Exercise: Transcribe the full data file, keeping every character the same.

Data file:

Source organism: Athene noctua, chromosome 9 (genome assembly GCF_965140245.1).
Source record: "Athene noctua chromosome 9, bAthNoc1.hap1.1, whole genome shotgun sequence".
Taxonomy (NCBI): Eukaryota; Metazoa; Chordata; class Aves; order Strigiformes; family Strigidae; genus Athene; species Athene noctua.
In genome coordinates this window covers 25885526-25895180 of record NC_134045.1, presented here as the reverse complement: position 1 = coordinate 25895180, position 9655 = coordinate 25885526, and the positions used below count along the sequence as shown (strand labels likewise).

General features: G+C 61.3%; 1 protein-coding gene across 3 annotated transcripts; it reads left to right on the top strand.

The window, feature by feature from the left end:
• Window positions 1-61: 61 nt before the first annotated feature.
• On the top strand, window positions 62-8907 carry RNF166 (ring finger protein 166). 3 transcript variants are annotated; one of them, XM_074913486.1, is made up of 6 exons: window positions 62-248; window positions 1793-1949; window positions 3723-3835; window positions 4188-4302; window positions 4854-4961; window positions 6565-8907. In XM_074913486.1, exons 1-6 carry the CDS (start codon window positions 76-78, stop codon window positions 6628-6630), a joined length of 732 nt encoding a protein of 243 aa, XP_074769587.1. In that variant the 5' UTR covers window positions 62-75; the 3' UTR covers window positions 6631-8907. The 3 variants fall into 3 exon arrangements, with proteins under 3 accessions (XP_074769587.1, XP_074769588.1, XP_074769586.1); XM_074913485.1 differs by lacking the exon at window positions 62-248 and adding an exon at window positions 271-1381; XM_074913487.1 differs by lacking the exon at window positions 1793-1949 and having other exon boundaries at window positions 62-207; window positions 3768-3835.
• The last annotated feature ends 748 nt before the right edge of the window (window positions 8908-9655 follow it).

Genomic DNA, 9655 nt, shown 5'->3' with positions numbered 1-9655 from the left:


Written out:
Source organism: Athene noctua, chromosome 9 (genome assembly GCF_965140245.1).
Source record: "Athene noctua chromosome 9, bAthNoc1.hap1.1, whole genome shotgun sequence".
Taxonomy (NCBI): Eukaryota; Metazoa; Chordata; class Aves; order Strigiformes; family Strigidae; genus Athene; species Athene noctua.
In genome coordinates this window covers 25885526-25895180 of record NC_134045.1, presented here as the reverse complement: position 1 = coordinate 25895180, position 9655 = coordinate 25885526, and the positions used below count along the sequence as shown (strand labels likewise).

General features: G+C 61.3%; 1 protein-coding gene across 3 annotated transcripts; it reads left to right on the top strand.

The window, feature by feature from the left end:
• Window positions 1-61: 61 nt before the first annotated feature.
• On the top strand, window positions 62-8907 carry RNF166 (ring finger protein 166). 3 transcript variants are annotated; one of them, XM_074913486.1, is made up of 6 exons: window positions 62-248; window positions 1793-1949; window positions 3723-3835; window positions 4188-4302; window positions 4854-4961; window positions 6565-8907. In XM_074913486.1, exons 1-6 carry the CDS (start codon window positions 76-78, stop codon window positions 6628-6630), a joined length of 732 nt encoding a protein of 243 aa, XP_074769587.1. In that variant the 5' UTR covers window positions 62-75; the 3' UTR covers window positions 6631-8907. The 3 variants fall into 3 exon arrangements, with proteins under 3 accessions (XP_074769587.1, XP_074769588.1, XP_074769586.1); XM_074913485.1 differs by lacking the exon at window positions 62-248 and adding an exon at window positions 271-1381; XM_074913487.1 differs by lacking the exon at window positions 1793-1949 and having other exon boundaries at window positions 62-207; window positions 3768-3835.
• The last annotated feature ends 748 nt before the right edge of the window (window positions 8908-9655 follow it).

Genomic DNA, 9655 nt, shown 5'->3' with positions numbered 1-9655 from the left: